Luke

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This is the article about the author. For the Gospel, see Gospel of Luke.
St. Luke handing the icon painted by him to the Mother of God

Luke was a Greek physician who wrote the Gospel of Luke and the Acts of the Apostles. Unlike Matthew, Mark, and John, Luke did not observe the events of Jesus's life first hand, but relied upon eyewitness accounts.[1] Unlike Matthew, who wrote for a Jewish audience, Luke wrote for a Gentile audience. He was also the most literary of the Gospel authors.

Since Luke was a highly educated man, his Gospel is very detailed and comprehensive, and written in excellent idiomatic Greek. Archaeologist William Ramsay stated:[2]

Luke's history is unsurpassed in respect of its trustworthiness ...

Ramsay added:[3]

Luke is a historian of the first rank; not merely are his statements of fact trustworthy ... this author should be placed along with the very greatest historians.

The quality of Luke's writing is superb, second only to the flawless, spectacular Greek of the Epistle to the Hebrews. Many of the passages in Luke's books, such as the Prodigal Son and account of the encounter on the road to Emmaus, are some of the most beautiful written works in all of world history. Overall, the writing by Luke (the Gospel of Luke and the Acts of the Apostles) comprise 27% of the entire New Testament.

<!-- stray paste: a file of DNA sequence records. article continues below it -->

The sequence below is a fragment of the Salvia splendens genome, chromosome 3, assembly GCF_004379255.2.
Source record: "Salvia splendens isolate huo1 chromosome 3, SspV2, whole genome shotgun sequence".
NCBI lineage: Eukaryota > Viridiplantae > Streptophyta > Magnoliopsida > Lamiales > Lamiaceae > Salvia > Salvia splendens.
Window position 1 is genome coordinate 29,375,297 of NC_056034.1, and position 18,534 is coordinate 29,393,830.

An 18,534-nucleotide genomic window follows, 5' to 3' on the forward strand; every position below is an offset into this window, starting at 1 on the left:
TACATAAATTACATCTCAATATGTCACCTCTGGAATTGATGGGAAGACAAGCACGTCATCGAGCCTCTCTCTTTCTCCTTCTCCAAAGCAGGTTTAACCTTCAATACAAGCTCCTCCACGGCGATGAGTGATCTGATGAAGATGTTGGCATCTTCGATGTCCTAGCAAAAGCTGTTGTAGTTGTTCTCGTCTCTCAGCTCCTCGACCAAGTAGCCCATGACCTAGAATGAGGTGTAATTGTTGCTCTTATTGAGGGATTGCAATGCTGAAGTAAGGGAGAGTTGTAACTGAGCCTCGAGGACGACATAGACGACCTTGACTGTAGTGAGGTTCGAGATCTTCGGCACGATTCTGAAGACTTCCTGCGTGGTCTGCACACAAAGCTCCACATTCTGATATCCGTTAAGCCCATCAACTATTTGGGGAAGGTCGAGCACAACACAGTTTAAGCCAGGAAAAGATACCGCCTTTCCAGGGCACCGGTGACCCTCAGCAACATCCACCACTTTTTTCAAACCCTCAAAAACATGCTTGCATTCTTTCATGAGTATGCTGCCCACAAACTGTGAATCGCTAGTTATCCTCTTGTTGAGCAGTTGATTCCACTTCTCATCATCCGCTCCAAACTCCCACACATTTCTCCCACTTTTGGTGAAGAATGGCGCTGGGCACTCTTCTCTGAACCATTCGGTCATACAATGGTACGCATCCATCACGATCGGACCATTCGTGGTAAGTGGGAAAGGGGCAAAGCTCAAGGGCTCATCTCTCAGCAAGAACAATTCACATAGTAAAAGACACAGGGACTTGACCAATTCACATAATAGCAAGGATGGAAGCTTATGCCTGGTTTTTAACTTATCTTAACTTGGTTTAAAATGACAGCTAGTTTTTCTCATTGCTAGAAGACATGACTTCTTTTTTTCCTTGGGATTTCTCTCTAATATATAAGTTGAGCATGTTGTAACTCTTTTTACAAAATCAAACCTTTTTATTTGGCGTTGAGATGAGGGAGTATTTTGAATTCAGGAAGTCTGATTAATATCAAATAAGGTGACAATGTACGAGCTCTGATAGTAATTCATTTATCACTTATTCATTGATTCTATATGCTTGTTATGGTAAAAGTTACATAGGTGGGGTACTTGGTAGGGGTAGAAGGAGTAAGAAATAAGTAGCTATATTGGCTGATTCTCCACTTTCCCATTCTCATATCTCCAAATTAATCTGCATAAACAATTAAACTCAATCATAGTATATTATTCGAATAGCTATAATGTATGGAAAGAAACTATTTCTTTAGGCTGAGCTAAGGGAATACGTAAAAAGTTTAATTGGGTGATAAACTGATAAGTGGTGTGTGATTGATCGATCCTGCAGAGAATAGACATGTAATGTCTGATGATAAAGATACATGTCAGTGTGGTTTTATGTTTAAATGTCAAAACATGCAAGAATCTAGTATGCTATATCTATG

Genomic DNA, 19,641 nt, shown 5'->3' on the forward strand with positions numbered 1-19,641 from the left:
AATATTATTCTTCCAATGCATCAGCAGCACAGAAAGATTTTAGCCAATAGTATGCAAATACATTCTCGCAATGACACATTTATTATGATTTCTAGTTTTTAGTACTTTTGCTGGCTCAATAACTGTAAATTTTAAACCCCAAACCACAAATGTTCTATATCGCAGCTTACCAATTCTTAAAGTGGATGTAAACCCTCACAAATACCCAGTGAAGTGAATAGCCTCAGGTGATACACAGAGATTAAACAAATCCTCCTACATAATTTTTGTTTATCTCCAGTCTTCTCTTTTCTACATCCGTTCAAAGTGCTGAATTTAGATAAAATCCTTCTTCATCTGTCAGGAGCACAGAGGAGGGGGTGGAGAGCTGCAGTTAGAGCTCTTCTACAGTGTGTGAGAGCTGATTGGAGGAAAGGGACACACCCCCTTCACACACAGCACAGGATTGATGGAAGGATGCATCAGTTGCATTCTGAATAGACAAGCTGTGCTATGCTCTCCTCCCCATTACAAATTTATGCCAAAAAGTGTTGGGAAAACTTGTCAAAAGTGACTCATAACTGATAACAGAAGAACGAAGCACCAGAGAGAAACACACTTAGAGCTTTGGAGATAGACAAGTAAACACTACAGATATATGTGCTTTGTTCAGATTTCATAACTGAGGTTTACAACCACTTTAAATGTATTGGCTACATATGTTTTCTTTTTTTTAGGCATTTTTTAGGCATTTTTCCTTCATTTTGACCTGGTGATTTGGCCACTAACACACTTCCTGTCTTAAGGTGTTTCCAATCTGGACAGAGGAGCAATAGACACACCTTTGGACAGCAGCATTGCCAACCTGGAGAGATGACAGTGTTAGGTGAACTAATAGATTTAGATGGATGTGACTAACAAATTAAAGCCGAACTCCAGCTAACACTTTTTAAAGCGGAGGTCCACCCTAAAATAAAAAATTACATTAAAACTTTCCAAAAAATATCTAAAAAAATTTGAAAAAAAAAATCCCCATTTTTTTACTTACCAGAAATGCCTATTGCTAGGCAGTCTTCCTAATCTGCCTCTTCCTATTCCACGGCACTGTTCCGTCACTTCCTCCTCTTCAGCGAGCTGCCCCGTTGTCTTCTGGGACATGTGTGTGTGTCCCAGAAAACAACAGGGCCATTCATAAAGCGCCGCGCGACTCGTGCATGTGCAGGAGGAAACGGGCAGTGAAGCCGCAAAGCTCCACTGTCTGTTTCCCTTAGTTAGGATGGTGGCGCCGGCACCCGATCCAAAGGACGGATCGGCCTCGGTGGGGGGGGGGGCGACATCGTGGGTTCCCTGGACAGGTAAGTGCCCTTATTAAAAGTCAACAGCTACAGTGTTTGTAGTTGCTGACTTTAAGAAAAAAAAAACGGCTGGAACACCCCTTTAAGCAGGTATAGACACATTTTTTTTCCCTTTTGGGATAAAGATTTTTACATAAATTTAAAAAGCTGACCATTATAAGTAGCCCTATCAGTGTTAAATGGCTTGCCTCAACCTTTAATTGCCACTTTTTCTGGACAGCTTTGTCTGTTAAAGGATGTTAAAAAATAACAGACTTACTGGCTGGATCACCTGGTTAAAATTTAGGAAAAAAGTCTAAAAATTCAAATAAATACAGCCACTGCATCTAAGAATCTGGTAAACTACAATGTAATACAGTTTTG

St. Luke’s icons

According to a tradition, the Evangelist St. Luke was a talented painter as well as a physician. He painted an icon presenting the Virgin Mary holding the Child Jesus, which many churches all over the world later on copied. Also, in a reference, it was mentioned that the historian Van Celub found an icon of the Archangel Michael during his visit to a Cathedral in Alexandria, that was also made by the Apostle Luke. [4]

According to legend, St. Luke had a vision in which the Virgin Mary with the Christ child appeared to him. The evangelist recorded his vision in a painting, which led to him being considered the patron saint of painters. [5]

Historical confirmation

Luke's historical existence is confirmed by multiple sources, including by Paul himself (referring to Luke as his co-worker and as his beloved physician), and by multiple historians in the 2nd century A.D.

See also

References

St Luke Painting the Icon of the Virgin by El Greco
  1. Easton's Bible Dictionary, article on Luke originally published in 1897.
  2. Sir William Ramsay, The Bearing of Recent Discovery on the Trustworthiness of the New Testament (Grand Rapids: Baker, 1953), p. 222. ISBN 978-0801076770 (quoted at [1])
  3. Sir William Ramsay, St. Paul the Traveller and the Roman Citizen (Grand Rapids: Baker, 1962), p. 81. (quoted at [2])
  4. Rare Portraits of the Blessed Virgin Mary
  5. St Luke Painting the Icon of the Virgin